5-19-2020 Morning COVID-19 Brief

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5-19-2020 Morning COVID-19 Brief

May 19, 2020

Treasury addresses employee and expenditures request for CRF distribution

NAFOA and NCAI hosted a forum on the afternoon of Monday, May 18, 2020 with the Department of the Treasury. Daniel Kowalski, the Couselor for the Secretary and Nancy Montoya, Policy Advisor represented the Department of Treasury during the forum. The Treasury officials set out to clarify the considerations and information requests for both tribal government and tribal entity employees and fiscal year 2019 expenditures. It was clear from the discussion that tribal governments wishing to participate in the next round of distributions from the Coronavirus Relief Fund would need to submit proof of the total employees and 2019 expenditure data upfront before being considered for relief. It was also clear that Treasury would decide the distribution formula after the data is received. The portal to receive information is expected to be open in the next day. Treasury is expecting to disperse the remaining $3.2 billion on or around June 5. During the discussion, tribal leaders expressed concern over the privacy of data, the additional obligation of submitting information up front, and the inconsistency of the population data used in the initial population-based distribution including discrepancies that apparently has some tribes not existing in the eyes of HUD and the census.

News on Casino Reopenings


Elizabeth Page Brumley, Las Vegas Review-Journal


Lines form, crowd cheers for reopening of Arizona casino Friday (Las Vegas Review Journal)

Five casinos in the Phoenix area opened Friday, offering a glimpse into what heightened health and sanitation measures — and pent-up demand — may look like in Las Vegas casinos in the weeks to come.

“(The shutdown has) been hard,” said Jennifer Duncan, of Surprise, Arizona, one of the first to re-enter the casino. “You’re isolated and bored. … I was definitely excited to get in and be able to sit down at a slot machine.”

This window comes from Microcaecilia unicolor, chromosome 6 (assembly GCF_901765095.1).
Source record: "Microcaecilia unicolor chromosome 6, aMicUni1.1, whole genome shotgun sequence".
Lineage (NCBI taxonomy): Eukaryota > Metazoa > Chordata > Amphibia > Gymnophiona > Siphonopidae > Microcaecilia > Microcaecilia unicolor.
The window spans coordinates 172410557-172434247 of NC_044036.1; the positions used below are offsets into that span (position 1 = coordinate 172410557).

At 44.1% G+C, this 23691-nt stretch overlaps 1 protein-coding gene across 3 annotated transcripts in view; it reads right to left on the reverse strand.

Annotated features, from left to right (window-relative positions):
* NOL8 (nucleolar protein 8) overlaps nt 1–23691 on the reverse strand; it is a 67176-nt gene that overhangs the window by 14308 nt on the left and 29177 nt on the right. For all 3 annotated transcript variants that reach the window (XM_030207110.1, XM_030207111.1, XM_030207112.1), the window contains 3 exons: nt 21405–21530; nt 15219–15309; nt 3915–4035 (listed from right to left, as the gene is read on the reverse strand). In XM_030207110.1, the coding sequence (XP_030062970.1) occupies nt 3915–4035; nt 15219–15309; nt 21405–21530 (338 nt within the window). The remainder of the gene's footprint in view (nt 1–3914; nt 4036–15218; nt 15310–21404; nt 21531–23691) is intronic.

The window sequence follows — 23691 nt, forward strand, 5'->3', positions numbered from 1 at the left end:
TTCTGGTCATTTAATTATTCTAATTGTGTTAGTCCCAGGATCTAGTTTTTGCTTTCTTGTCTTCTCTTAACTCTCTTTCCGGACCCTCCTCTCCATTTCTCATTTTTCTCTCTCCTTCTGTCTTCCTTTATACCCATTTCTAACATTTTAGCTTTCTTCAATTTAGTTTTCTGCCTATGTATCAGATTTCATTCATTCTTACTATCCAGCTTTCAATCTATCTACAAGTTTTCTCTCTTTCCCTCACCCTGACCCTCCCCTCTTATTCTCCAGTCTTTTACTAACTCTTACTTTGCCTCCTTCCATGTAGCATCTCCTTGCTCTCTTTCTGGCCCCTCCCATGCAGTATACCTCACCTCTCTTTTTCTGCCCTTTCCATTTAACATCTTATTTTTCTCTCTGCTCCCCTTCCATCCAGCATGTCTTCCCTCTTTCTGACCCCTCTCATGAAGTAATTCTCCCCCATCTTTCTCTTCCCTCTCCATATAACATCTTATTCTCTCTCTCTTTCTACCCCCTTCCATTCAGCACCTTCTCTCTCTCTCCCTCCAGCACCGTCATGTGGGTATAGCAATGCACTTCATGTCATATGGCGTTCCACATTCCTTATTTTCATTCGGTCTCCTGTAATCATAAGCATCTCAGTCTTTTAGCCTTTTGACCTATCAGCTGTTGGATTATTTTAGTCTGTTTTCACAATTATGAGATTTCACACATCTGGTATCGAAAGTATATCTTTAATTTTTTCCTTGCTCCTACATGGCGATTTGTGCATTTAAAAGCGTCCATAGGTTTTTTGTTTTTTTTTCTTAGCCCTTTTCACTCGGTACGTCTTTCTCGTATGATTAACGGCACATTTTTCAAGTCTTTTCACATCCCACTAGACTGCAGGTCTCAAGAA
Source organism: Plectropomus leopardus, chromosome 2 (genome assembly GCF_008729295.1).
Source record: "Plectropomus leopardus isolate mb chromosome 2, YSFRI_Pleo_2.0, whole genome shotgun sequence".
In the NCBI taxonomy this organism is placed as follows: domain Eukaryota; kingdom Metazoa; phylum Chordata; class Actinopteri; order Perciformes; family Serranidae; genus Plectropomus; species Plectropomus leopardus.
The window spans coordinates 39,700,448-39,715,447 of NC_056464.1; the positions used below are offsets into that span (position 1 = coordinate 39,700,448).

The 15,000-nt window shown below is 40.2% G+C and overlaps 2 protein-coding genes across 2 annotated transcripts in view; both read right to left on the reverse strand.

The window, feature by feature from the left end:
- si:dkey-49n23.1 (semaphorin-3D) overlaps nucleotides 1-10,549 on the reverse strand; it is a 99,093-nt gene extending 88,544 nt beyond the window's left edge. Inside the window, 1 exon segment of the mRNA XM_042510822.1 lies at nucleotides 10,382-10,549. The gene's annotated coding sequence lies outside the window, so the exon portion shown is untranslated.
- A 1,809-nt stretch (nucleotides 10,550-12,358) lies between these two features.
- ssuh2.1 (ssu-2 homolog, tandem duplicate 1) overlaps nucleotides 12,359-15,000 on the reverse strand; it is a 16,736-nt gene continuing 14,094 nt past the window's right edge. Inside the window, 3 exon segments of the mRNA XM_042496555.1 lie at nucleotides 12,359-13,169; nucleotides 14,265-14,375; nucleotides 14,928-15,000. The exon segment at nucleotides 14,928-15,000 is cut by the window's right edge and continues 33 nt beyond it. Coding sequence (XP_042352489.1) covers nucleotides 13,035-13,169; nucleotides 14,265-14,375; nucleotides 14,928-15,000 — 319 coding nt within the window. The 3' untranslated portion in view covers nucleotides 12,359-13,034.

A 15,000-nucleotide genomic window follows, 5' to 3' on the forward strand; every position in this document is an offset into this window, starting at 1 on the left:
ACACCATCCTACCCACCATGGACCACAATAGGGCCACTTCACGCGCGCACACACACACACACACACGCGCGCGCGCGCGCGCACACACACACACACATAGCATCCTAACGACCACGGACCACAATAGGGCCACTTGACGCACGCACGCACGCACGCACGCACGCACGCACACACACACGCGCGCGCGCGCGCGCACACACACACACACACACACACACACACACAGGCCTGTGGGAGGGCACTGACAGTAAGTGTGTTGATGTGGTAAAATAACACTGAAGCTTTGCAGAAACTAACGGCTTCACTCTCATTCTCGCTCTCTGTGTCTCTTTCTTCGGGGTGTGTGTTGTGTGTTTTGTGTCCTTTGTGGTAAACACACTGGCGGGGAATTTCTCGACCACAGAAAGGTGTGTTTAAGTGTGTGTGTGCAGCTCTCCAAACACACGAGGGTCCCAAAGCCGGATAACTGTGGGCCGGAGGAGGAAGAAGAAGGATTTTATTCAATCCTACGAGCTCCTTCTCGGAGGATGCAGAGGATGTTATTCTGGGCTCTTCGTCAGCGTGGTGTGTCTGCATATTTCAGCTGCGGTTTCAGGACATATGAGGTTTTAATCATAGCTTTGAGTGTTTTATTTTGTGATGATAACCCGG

Elizabeth Page Brumley, Las Vegas Review-Journal


San Diego Tribal Casinos Start To Reopen, Masks Required (KPBS)

San Diego County Supervisor Nathan Fletcher refused to question the tribes last week. “This is a decision that is for them to make, and there is a very long and very dark history of the country of white people, in particular, telling our Native Americans what they should and shouldn’t do,” he said. “I’m not going to be a part of continuing that into the future. I respect their sovereignty.”

Photo by Mike Damron


South Florida casinos preparing to reopen with new safety measures in place (local10)

Business was booming on day one, although the rules have changed. Temperatures are taken upon arrival and only one entrance is open. Inside, it’s just slot machines, and only 500 people at a time are allowed in.

The casino, which is located on tribal lands and as such, can abide by its own rules, is ignoring Miami-Dade and Broward’s orders that casinos stay closed for a little while longer.

Moderna ignites hopes for a coronavirus cure (Axios) 


Illustration: Sarah Grillo/Axios

Biotech company Moderna had a day for the ages on Monday and finished by announcing the issue of $1.34 billion of new stock at a hefty price. A small number of healthy patients given the first doses of Moderna's coronavirus vaccine appeared to have generated antibody responses to the virus, according to early phase one trial data released by the company Monday. Moderna, which has yet to produce any marketed drugs, saw a 20% surge in its share price Monday and now carries a market value of about $30 billion.

Food, water, chickens: Help is on the way to pandemic-stricken Navajo, Hopi communities (AZ Central)

A 49-foot-long trailer donated by a Phoenix trucking school and parked behind the Phoenix Indian Center was nearly full. Patricia Hibbeler, the Indian Center’s CEO, had worried when it first arrived that it would leave for Window Rock without a full load. But, she said, “Never in a million years did we ever think that we would fill a semi trailer full of materials — much less three of them.”

At least one convoy of food, water and sanitation supplies was gathered from across the West and the Great Plains, while other efforts are based in Phoenix. The items gathered include food and water, hay and chickens, personal protective equipment, even teddy bears. But they all have one thing in common: They spring from people’s desire to help others in worse circumstances.



Rosemary Olson, of Phoenix, left, speaks with Patricia Hibbeler, Phoenix Indian Center CEO, after she dropped off some donations for the COVID-19 relief to the Navajo Nation. (Photo: Cheryl Evans/The Republic)